September 26, 2016
The original Magnificent Seven was an noted 1960 American Western film directed by John Sturges. It was adapted from an acclaimed "Seven Samurai" (1954) by Akira Kurosawa. Transposed to the wild wild American West, from the plot about a ragtag group of seven gunfighters hired by villagers to protect them from bandits down to the number of men who survive at the end of the final battle was basically similar to the Japanese classic. This story device of recruiting various members for a group mission is very familiar in film and television, from "The A-Team" to the "Justice League".
Yul Brynner and Steve McQueen were already stars upon the release of this film, but the other members of the seven, notably Charles Bronson, Robert Vaughn and James Coburn, also achieve stardom afterwards. The most memorable aspect of this film, even for those who have not seen it, is the very recognizable musical score by Elmer Bernstein, which had been used to great effect in old Marlboro cigarette commercials since 1963, as well as other films. This score lost the Oscar to "Exodus" that year, but it remains to be iconic to the present time.
It was the 1870s, and Rose Creek was a town in crisis. A ruthless businessman named Bartholomew Bogue wants to buy out everyone in order to gain control of the goldmines in the mountains around the town. The widow of one of Bogue's victims, Emma Cullen, sought to solicit the uncommon killing talent of bounty hunter Sam Chisolm to help them get Bogue out of their town.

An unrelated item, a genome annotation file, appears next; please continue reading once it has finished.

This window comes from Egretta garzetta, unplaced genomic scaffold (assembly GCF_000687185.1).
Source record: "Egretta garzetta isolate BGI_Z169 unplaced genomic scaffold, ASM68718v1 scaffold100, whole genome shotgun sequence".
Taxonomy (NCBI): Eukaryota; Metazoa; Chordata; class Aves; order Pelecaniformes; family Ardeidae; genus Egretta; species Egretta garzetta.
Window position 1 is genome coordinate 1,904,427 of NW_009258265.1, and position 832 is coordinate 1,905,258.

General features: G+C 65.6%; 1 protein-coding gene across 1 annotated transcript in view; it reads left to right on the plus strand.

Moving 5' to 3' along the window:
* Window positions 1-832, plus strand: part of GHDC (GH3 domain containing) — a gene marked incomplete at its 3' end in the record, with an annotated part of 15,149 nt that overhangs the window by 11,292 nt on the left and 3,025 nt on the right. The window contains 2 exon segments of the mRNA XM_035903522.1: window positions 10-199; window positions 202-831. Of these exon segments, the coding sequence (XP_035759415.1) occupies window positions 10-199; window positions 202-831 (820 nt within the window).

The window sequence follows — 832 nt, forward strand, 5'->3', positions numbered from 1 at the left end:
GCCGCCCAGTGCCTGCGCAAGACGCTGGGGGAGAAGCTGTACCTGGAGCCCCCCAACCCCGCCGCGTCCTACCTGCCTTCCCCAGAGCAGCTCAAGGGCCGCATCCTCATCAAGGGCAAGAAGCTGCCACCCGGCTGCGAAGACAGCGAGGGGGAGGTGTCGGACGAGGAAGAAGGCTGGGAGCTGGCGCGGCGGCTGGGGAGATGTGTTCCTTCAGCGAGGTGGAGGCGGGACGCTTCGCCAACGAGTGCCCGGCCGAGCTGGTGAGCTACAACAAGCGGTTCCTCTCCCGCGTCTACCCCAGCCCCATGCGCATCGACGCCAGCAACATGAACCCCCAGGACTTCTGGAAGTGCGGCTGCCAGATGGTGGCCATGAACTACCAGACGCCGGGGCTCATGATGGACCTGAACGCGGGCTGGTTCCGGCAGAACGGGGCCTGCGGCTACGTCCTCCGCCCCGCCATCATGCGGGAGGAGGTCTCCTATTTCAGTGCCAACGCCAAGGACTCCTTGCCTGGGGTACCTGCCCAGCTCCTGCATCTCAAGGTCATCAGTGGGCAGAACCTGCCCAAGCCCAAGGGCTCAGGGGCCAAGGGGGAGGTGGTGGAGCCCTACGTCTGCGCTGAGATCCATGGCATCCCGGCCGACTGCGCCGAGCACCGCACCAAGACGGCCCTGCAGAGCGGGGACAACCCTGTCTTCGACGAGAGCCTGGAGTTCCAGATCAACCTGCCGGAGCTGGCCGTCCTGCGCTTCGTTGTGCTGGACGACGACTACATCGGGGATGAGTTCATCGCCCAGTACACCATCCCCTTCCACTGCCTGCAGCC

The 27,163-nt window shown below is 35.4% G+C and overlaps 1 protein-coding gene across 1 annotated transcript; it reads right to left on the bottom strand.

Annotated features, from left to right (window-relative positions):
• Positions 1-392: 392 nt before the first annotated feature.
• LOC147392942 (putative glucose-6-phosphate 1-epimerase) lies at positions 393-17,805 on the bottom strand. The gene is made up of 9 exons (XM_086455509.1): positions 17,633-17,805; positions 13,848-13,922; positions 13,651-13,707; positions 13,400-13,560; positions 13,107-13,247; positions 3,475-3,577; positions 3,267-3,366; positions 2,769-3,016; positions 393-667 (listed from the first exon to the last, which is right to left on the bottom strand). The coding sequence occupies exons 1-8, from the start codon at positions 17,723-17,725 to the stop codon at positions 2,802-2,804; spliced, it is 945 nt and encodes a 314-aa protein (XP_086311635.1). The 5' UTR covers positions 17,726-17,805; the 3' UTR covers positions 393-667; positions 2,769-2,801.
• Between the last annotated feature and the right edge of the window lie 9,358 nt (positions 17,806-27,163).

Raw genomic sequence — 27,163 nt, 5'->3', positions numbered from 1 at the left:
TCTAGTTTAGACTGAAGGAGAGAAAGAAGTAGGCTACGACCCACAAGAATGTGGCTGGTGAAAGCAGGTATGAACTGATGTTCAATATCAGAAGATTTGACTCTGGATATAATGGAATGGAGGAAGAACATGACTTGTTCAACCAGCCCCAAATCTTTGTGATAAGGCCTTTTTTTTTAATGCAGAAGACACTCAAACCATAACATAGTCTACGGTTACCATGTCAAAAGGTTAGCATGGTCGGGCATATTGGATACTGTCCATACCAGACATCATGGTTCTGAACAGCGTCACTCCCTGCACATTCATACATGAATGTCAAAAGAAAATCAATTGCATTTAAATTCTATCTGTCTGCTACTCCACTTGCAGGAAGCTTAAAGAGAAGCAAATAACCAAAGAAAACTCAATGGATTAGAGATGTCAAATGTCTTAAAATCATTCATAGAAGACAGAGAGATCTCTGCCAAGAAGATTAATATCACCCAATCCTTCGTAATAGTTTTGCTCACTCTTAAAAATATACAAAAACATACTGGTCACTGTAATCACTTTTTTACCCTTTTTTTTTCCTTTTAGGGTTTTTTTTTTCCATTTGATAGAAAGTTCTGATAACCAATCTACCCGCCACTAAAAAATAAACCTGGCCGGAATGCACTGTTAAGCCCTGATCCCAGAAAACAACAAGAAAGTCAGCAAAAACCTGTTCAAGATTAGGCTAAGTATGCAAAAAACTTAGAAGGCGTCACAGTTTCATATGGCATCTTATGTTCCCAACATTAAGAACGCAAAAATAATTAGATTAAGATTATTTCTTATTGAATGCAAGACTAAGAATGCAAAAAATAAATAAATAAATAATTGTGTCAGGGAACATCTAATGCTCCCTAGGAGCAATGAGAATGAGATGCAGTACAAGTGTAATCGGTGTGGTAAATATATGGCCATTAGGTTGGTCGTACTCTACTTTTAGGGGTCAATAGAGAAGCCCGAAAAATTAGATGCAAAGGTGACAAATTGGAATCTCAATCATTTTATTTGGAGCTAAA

African-American Chisolm gathered himself a group of mercenaries of varied fighting skills to help him with the big and dangerous task at hand. They were: an alcoholic gambler Josh Faraday, a rifle sharpshooter Goodnight Robicheaux, an Asian virtuoso with knives Billy Rocks, a bear-like tracker Jack Horne, a Mexican outlaw Vasquez, and a Comanche archer Red Harvest. Together they go to Rose Creek and prepare the town for battle.
Of course, the gunfights were all still there, but the scale multiplied several times over in terms of human casualty, as well as the variety of the guns and the multiple explosions, thanks to advances in effects technology and a bigger budget. There were several memorable lines from the first film that also made their way into this remake. The part where the group leader said he had been offered a lot of things, "but never everything", and that story about a guy falling down a tall building shouting "so far, so good" immediately come to mind. The humorous scenes about the villagers training for battle were also reprised.
There were some significant differences between the 1960 and 2016 version. In this age of political correctness, the poor and inept Mexican villagers of the first film were now replaced by regular white farmers. The multi-racial composition of the Seven had already been mentioned, however unlikely that such a group could ever band together back then. There was no equivalent of the Horst Buchholz character Chico from the first film, an impetuous and hotheaded young cowboy who will get romantically involved with a village lass. There was also no equivalent of Charles Bronson's character Bernardo who got to have dramatic interactions with the children of the village.